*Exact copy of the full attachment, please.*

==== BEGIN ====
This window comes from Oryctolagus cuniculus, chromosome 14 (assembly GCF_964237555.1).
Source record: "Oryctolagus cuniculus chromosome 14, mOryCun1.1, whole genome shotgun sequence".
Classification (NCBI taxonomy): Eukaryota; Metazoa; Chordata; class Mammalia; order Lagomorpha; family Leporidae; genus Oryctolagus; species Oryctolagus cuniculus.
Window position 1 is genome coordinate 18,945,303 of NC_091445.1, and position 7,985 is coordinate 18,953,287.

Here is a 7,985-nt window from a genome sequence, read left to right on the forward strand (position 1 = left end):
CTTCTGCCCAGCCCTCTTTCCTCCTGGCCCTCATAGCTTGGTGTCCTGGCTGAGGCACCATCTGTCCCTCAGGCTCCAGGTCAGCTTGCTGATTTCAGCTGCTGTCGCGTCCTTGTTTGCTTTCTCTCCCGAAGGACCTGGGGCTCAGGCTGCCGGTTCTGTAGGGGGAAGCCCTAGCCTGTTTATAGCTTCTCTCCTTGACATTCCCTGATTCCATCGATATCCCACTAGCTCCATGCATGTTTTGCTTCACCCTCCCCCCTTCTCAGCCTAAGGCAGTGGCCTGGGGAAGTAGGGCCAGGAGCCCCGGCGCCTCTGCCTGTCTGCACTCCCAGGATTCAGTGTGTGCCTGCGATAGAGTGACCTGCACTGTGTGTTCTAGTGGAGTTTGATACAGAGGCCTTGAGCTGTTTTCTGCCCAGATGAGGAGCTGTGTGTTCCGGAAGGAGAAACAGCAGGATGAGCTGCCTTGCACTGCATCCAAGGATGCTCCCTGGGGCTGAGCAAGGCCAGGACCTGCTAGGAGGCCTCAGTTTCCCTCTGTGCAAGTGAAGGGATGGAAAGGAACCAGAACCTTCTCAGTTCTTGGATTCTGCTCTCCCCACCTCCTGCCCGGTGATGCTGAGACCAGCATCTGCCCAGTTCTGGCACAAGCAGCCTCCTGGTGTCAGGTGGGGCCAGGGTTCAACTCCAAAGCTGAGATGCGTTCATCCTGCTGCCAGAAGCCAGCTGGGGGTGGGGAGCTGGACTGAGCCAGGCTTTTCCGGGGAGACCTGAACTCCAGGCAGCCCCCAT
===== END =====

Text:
This window comes from Oryctolagus cuniculus, chromosome 14 (assembly GCF_964237555.1).
Source record: "Oryctolagus cuniculus chromosome 14, mOryCun1.1, whole genome shotgun sequence".
Classification (NCBI taxonomy): Eukaryota; Metazoa; Chordata; class Mammalia; order Lagomorpha; family Leporidae; genus Oryctolagus; species Oryctolagus cuniculus.
Window position 1 is genome coordinate 18,945,303 of NC_091445.1, and position 7,985 is coordinate 18,953,287.

Here is a 7,985-nt window from a genome sequence, read left to right on the forward strand (position 1 = left end):
CTTCTGCCCAGCCCTCTTTCCTCCTGGCCCTCATAGCTTGGTGTCCTGGCTGAGGCACCATCTGTCCCTCAGGCTCCAGGTCAGCTTGCTGATTTCAGCTGCTGTCGCGTCCTTGTTTGCTTTCTCTCCCGAAGGACCTGGGGCTCAGGCTGCCGGTTCTGTAGGGGGAAGCCCTAGCCTGTTTATAGCTTCTCTCCTTGACATTCCCTGATTCCATCGATATCCCACTAGCTCCATGCATGTTTTGCTTCACCCTCCCCCCTTCTCAGCCTAAGGCAGTGGCCTGGGGAAGTAGGGCCAGGAGCCCCGGCGCCTCTGCCTGTCTGCACTCCCAGGATTCAGTGTGTGCCTGCGATAGAGTGACCTGCACTGTGTGTTCTAGTGGAGTTTGATACAGAGGCCTTGAGCTGTTTTCTGCCCAGATGAGGAGCTGTGTGTTCCGGAAGGAGAAACAGCAGGATGAGCTGCCTTGCACTGCATCCAAGGATGCTCCCTGGGGCTGAGCAAGGCCAGGACCTGCTAGGAGGCCTCAGTTTCCCTCTGTGCAAGTGAAGGGATGGAAAGGAACCAGAACCTTCTCAGTTCTTGGATTCTGCTCTCCCCACCTCCTGCCCGGTGATGCTGAGACCAGCATCTGCCCAGTTCTGGCACAAGCAGCCTCCTGGTGTCAGGTGGGGCCAGGGTTCAACTCCAAAGCTGAGATGCGTTCATCCTGCTGCCAGAAGCCAGCTGGGGGTGGGGAGCTGGACTGAGCCAGGCTTTTCCGGGGAGACCTGAACTCCAGGCAGCCCCCAT